In the just over two years since República opened, the tasting menu restaurant has become one of the flagships of Portland’s restaurant landscape. Its approach to Mexican cuisine — informed by history, politics, and ethnobotany — helped República attract nationwide recognition and a James Beard Award nomination. Riding that wave of success, the team behind the restaurant went on to form its own restaurant group, República & Co., opening two more restaurants this spring, plus another in mid-October. By the end of 2022, the restaurant group will open four more businesses, quickly followed by a brewery in January 2023.

República & Co. has not been without its growing pains, with restaurants changing concepts to fit the needs of pandemic-era dining; additionally, founding chef Lauro Romero stepped down from República, instead reviving his longstanding pop-up, Clandestino. However, the restaurant group is still forging ahead: Restaurateur Angel Medina and newly appointed culinary director (and former executive pastry chef) Olivia Bartruff continue on their mission of telling socio-political stories of Mexico through its food, ingredients, and the people who produce them. As República & Co. grows, Medina and Bartruff are choosing to invest in their own, opening restaurants, a coffee shop, a brewery, and a bakery run by longtime employees, collaborators, and other young talent around Portland. We break down the highlights below:


Lilia Comedor

República’s newest sister restaurant serves Pacific Northwestern cuisine through a Mexican American lens, specifically the meticulous lens of chef Juan Gomez, formerly the chef de cuisine at República; the restaurant is named after his late mother. The South Waterfront spot is meant to reflect casual neighborhood establishments in Mexico that typically feature a special of the day. At Lilia, this includes dishes like diver scallop aguachile, crispy-edged pork confit — reminiscent of carnitas — served with pillowy pan arabe, and a bowl of esquites in which Indigenous corn is bathed in a Jimmy Nardello pepper-tinged mayo. Order a la carte or opt for the chef’s counter tasting, which offers a tour of the whole menu.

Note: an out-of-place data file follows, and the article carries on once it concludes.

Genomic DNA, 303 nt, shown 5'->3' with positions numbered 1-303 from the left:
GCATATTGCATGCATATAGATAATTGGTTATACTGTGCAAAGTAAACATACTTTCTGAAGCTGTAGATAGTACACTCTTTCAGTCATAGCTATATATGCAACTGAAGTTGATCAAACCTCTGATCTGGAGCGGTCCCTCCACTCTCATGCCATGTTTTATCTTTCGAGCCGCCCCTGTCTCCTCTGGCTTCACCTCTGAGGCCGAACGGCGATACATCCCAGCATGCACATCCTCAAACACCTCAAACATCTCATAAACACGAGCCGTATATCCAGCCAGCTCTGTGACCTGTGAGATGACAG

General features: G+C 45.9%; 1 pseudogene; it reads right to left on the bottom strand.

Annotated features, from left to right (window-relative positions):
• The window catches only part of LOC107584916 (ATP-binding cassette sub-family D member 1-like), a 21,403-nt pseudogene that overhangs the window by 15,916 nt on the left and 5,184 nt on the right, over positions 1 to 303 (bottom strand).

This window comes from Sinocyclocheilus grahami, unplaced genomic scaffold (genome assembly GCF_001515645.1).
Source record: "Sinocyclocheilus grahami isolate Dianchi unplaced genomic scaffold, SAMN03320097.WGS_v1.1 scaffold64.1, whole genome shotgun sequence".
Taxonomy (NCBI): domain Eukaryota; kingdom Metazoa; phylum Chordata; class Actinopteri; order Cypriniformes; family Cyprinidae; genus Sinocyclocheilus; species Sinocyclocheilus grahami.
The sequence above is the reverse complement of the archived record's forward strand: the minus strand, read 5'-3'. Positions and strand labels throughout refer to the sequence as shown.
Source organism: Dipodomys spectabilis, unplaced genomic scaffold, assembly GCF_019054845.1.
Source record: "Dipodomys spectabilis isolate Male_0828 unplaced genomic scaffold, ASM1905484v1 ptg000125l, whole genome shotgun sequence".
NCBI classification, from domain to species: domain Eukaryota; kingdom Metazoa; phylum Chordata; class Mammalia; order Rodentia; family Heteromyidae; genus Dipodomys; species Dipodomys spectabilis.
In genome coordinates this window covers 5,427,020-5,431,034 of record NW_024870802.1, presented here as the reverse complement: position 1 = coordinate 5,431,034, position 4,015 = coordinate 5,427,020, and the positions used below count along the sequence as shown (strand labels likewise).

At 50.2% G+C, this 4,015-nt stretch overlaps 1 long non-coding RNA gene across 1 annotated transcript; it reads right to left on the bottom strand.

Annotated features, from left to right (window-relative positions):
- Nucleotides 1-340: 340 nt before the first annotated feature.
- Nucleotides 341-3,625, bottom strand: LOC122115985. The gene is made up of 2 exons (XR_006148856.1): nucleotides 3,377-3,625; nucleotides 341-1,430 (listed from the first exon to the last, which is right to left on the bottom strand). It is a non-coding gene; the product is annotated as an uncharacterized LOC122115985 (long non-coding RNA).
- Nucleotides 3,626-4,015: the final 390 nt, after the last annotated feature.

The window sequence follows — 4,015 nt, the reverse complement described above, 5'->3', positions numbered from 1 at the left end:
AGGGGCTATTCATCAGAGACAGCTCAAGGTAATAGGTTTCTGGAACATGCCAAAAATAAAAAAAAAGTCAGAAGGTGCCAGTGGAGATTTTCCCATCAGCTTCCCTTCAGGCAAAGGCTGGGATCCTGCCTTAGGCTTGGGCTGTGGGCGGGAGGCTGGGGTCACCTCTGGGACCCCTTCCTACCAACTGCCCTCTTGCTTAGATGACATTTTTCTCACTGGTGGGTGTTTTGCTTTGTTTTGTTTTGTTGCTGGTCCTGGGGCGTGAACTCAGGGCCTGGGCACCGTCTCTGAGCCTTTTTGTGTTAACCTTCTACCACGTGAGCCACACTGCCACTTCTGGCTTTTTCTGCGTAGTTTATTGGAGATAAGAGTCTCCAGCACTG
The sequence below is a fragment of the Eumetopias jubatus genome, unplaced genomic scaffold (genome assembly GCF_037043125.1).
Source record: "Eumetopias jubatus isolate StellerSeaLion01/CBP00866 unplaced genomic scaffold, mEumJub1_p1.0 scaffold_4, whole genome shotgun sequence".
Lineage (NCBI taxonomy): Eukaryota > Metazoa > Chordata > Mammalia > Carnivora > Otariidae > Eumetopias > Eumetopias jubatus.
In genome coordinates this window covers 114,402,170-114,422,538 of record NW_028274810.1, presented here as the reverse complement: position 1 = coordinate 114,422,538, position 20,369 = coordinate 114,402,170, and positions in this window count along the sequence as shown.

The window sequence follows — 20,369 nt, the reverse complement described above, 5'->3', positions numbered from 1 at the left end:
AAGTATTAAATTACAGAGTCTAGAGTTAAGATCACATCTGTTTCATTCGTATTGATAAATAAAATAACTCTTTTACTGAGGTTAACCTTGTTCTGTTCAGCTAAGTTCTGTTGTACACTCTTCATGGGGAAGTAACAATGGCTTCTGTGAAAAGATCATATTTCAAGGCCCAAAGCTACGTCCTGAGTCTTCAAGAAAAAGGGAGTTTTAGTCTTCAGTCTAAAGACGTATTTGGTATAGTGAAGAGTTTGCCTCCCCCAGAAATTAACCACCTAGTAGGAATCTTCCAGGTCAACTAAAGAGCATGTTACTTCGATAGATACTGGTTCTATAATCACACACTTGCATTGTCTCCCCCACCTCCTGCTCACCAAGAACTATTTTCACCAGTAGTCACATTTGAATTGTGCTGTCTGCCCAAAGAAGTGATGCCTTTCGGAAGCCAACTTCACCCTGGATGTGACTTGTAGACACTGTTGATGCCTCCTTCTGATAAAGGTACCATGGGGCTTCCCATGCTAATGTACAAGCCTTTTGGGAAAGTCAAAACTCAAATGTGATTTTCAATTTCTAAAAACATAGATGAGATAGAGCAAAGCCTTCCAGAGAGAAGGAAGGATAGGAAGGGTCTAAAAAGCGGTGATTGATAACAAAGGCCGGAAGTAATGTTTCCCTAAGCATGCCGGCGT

Opened: October 11
Visit: 3159 S Moody Avenue

De Noche

Taking over the La Fondita space in the evenings, De Noche will revive the evening menu that República offered in its early days, focusing on classic Mexican dishes from all over the country. Chef Alfonso “Poncho” Torres has risen through the ranks of República & Co., starting as a line cook at the original restaurant before overseeing La Fondita and his eponymous Taqueria Los Ponchos. De Noche will serve small plates such as sopa de fideo, memelas Veracruzanas, and a daily rotating mole. The entire maiz-centric menu will be available prix fixe for two, giving diners the opportunity to sample nine to 10 dishes.
Opens: November 2
Visit: 422 NW 8th Avenue

Comala